Etsy Creates Entrepreneurship Program To Help Low-Income Sellers

The online marketplace Etsy is an ideal venue for sellers of handmade crafts, vintage items, and supplies. With more than 30 million members and 1 million active shops, Etsy sellers sold more than $1 billion in total transactions by the end of 2013.

Now Etsy is offering a Craft Entrepreneurship Program, which is a free course that will teach artists, craftsman and designers how to sell their wares on the site and turn their handiwork into profitable microbusinesses. The pilot program kicked off in Rockford, Illinois and then New York City, targeting low-income artisans–those earning $52,793 or less. Brooklyn-based Etsy developed the curriculum in partnership with the city and found successful Etsy sellers to teach the classes.

Etsy recently announced it is working with partners in Newark, New Jersey; Watsonville, California; and Dallas, Texas, to offer its Craft Entrepreneurship classes to artisans in each of these cities and guide them in turning their craft skills into supplemental income. Etsy’s partner organizations–including the Brick City Development Corporation in Newark– market the classes through their networks and host them in their spaces, while Etsy provides the curriculum. Each course includes five workshops, taught over two weeks, covering things like search engine optimization, photography and product pricing, all elements essential to launching an online store.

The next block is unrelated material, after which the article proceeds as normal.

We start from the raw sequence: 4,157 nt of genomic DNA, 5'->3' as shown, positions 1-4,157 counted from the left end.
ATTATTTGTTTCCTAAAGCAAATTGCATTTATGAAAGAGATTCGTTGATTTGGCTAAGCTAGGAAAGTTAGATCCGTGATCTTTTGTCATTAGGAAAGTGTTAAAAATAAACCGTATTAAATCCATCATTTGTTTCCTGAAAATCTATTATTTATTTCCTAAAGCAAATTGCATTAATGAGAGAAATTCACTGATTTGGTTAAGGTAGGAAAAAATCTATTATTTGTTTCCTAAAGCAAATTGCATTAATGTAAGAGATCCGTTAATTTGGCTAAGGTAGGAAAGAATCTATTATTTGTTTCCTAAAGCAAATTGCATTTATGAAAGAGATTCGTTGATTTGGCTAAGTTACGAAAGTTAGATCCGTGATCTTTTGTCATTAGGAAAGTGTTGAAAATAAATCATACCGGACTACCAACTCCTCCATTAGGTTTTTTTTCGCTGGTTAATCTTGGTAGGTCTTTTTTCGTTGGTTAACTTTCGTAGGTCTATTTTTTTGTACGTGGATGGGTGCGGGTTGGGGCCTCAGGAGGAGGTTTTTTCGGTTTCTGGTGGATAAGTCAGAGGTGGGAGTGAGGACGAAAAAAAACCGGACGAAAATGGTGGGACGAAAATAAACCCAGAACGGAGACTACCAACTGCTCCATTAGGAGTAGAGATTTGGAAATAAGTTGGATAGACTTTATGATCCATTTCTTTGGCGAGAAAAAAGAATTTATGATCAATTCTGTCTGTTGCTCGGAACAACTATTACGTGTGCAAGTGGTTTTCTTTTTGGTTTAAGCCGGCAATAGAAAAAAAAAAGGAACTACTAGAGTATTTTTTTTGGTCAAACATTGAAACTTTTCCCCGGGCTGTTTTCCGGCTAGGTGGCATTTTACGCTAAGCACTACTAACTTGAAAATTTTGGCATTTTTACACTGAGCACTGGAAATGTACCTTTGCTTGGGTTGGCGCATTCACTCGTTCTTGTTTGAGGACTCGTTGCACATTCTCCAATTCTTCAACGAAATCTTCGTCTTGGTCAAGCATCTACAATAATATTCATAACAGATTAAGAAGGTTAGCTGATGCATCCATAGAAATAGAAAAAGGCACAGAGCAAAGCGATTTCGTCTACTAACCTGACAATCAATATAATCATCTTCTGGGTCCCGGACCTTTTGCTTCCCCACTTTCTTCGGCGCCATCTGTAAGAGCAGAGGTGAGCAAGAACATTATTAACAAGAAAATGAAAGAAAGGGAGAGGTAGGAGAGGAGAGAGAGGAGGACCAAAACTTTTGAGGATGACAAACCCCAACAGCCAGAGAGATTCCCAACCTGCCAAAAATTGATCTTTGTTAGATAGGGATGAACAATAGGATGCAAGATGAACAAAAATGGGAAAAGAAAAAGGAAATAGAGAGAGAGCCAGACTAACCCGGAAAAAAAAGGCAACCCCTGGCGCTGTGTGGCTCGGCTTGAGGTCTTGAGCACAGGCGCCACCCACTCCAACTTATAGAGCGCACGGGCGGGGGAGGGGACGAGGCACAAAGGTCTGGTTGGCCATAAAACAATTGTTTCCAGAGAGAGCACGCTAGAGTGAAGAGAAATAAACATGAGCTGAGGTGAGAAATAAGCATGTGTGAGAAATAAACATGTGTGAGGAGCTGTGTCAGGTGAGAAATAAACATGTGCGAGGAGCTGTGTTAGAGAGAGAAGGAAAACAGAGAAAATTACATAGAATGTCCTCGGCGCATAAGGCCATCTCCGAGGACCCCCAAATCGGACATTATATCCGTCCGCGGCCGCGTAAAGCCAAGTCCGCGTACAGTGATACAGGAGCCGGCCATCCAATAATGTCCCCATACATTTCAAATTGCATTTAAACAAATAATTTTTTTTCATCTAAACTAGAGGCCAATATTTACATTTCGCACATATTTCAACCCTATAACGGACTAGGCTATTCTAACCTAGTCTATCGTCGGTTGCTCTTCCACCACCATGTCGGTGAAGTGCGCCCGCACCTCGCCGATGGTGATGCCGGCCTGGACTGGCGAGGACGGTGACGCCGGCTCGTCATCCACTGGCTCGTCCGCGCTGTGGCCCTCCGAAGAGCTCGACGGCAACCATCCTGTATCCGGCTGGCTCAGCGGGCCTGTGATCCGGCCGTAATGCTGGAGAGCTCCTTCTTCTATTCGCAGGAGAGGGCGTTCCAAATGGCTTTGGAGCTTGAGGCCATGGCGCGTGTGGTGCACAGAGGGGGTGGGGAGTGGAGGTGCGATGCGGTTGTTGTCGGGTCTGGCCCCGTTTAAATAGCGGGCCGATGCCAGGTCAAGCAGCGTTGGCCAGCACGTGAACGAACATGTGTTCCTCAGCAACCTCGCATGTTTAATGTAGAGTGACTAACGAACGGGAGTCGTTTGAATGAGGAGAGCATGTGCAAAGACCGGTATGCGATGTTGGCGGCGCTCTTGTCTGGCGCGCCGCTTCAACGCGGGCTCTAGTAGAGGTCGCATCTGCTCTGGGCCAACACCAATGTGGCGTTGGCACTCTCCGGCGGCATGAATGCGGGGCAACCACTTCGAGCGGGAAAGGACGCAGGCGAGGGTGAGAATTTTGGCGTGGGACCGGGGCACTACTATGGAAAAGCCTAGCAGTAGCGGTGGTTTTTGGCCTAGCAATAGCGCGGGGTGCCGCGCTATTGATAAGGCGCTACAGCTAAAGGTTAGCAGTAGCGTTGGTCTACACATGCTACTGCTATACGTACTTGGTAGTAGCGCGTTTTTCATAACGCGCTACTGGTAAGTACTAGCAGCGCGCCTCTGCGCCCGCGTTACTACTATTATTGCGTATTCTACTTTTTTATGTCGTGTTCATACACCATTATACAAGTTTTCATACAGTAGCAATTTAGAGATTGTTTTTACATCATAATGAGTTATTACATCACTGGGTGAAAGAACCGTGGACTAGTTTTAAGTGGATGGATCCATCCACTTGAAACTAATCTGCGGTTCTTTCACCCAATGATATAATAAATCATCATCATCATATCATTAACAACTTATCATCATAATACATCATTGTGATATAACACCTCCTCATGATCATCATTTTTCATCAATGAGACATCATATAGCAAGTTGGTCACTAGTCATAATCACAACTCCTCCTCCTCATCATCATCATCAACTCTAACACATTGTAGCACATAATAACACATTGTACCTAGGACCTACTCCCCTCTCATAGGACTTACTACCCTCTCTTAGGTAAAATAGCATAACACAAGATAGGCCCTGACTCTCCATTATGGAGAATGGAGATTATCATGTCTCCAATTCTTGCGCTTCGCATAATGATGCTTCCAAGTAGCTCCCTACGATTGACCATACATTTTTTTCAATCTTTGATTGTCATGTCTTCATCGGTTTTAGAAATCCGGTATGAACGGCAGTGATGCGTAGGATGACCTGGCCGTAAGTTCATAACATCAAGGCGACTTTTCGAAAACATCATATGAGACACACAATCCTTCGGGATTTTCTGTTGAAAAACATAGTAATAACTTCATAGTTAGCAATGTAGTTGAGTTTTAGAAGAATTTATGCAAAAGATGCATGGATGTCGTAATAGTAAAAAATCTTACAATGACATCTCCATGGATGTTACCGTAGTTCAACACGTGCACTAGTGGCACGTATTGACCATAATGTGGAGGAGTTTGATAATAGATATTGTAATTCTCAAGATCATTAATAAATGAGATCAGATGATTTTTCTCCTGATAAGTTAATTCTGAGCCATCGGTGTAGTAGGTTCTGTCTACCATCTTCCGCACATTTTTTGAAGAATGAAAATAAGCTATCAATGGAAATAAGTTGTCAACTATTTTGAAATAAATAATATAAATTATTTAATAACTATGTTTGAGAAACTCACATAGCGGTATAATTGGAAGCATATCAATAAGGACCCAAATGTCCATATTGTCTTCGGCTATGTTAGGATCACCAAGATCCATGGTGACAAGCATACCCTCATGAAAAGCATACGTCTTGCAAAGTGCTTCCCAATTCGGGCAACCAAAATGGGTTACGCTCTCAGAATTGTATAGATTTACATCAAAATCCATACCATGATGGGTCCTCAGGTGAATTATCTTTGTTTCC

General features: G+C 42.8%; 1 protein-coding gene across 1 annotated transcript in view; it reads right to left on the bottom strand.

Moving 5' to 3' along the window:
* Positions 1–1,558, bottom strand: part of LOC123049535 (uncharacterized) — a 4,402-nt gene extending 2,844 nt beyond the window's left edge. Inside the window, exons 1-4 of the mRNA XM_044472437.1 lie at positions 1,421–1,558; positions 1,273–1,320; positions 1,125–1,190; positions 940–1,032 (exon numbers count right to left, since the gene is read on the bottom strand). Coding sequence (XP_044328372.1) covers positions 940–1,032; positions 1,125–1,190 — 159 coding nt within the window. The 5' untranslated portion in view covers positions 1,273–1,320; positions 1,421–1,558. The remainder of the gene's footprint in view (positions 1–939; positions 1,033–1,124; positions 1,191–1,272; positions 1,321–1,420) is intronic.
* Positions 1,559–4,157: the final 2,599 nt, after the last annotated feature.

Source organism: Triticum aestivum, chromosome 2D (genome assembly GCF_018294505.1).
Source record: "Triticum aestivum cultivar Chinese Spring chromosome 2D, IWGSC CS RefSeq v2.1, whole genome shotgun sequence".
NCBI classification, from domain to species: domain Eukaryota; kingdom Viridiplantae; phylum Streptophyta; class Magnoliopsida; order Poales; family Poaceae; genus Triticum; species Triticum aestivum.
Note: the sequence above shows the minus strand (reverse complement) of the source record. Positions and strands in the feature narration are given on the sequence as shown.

“We’re in a new era, where business is expected to play more of a social role. [Etsy is] being active in our communities in a way that makes a real impact and takes that into account,” Etsy CEO Chad Dickerson told Fast Company. “It’s really the cooperation of government and business in a new way that can drive things forward.”

Etsy sellers pay 20 cents for every item listed and 3.5% of each sale made in exchange for a unique Web address to house their virtual marketplace. Etsy sellers are mostly using the site to supplement their incomes. They are unlikely to start businesses that employee other people. In fact, they’re unlikely in the short term to even make enough money to fully support themselves.

In an Etsy commissioned survey of the craft site’s sellers, only 18% said they thought of their shops as full-time jobs. But 36% said they used the money to cover household expenses and 20% said they used it to contribute to savings. For many Etsy sellers their shops are sideline businesses.

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